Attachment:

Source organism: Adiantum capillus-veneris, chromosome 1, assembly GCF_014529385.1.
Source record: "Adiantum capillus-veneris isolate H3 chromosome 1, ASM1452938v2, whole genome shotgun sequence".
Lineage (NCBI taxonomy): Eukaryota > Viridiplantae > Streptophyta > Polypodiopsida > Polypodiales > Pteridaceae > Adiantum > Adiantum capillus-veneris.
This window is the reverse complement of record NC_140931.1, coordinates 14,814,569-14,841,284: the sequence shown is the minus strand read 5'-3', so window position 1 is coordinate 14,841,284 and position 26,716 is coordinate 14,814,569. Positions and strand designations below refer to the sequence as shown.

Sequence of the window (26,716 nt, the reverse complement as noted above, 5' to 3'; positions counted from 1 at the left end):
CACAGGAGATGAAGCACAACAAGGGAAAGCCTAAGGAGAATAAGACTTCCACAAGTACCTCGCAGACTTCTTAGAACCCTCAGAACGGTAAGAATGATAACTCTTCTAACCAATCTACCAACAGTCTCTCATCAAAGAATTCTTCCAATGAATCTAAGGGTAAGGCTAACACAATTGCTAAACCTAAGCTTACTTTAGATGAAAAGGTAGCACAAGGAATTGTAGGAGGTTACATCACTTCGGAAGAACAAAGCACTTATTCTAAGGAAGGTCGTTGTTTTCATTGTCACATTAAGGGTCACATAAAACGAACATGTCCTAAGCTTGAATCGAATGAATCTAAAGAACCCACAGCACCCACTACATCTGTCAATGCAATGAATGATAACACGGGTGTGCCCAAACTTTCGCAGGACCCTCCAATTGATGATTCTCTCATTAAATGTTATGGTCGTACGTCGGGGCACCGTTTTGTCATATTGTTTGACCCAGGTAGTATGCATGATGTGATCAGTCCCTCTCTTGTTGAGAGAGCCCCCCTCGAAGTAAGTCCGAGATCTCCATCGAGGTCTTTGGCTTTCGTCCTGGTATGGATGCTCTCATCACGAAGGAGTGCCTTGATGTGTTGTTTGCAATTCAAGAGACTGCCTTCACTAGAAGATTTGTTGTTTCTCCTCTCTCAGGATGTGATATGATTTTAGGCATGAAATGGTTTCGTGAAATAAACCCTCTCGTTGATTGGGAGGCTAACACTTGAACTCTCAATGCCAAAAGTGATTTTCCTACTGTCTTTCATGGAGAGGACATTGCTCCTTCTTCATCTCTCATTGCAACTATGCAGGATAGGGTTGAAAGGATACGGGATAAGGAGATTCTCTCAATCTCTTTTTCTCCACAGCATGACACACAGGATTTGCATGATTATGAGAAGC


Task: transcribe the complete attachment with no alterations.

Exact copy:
Source organism: Adiantum capillus-veneris, chromosome 1, assembly GCF_014529385.1.
Source record: "Adiantum capillus-veneris isolate H3 chromosome 1, ASM1452938v2, whole genome shotgun sequence".
Lineage (NCBI taxonomy): Eukaryota > Viridiplantae > Streptophyta > Polypodiopsida > Polypodiales > Pteridaceae > Adiantum > Adiantum capillus-veneris.
This window is the reverse complement of record NC_140931.1, coordinates 14,814,569-14,841,284: the sequence shown is the minus strand read 5'-3', so window position 1 is coordinate 14,841,284 and position 26,716 is coordinate 14,814,569. Positions and strand designations below refer to the sequence as shown.

Sequence of the window (26,716 nt, the reverse complement as noted above, 5' to 3'; positions counted from 1 at the left end):
CACAGGAGATGAAGCACAACAAGGGAAAGCCTAAGGAGAATAAGACTTCCACAAGTACCTCGCAGACTTCTTAGAACCCTCAGAACGGTAAGAATGATAACTCTTCTAACCAATCTACCAACAGTCTCTCATCAAAGAATTCTTCCAATGAATCTAAGGGTAAGGCTAACACAATTGCTAAACCTAAGCTTACTTTAGATGAAAAGGTAGCACAAGGAATTGTAGGAGGTTACATCACTTCGGAAGAACAAAGCACTTATTCTAAGGAAGGTCGTTGTTTTCATTGTCACATTAAGGGTCACATAAAACGAACATGTCCTAAGCTTGAATCGAATGAATCTAAAGAACCCACAGCACCCACTACATCTGTCAATGCAATGAATGATAACACGGGTGTGCCCAAACTTTCGCAGGACCCTCCAATTGATGATTCTCTCATTAAATGTTATGGTCGTACGTCGGGGCACCGTTTTGTCATATTGTTTGACCCAGGTAGTATGCATGATGTGATCAGTCCCTCTCTTGTTGAGAGAGCCCCCCTCGAAGTAAGTCCGAGATCTCCATCGAGGTCTTTGGCTTTCGTCCTGGTATGGATGCTCTCATCACGAAGGAGTGCCTTGATGTGTTGTTTGCAATTCAAGAGACTGCCTTCACTAGAAGATTTGTTGTTTCTCCTCTCTCAGGATGTGATATGATTTTAGGCATGAAATGGTTTCGTGAAATAAACCCTCTCGTTGATTGGGAGGCTAACACTTGAACTCTCAATGCCAAAAGTGATTTTCCTACTGTCTTTCATGGAGAGGACATTGCTCCTTCTTCATCTCTCATTGCAACTATGCAGGATAGGGTTGAAAGGATACGGGATAAGGAGATTCTCTCAATCTCTTTTTCTCCACAGCATGACACACAGGATTTGCATGATTATGAGAAGC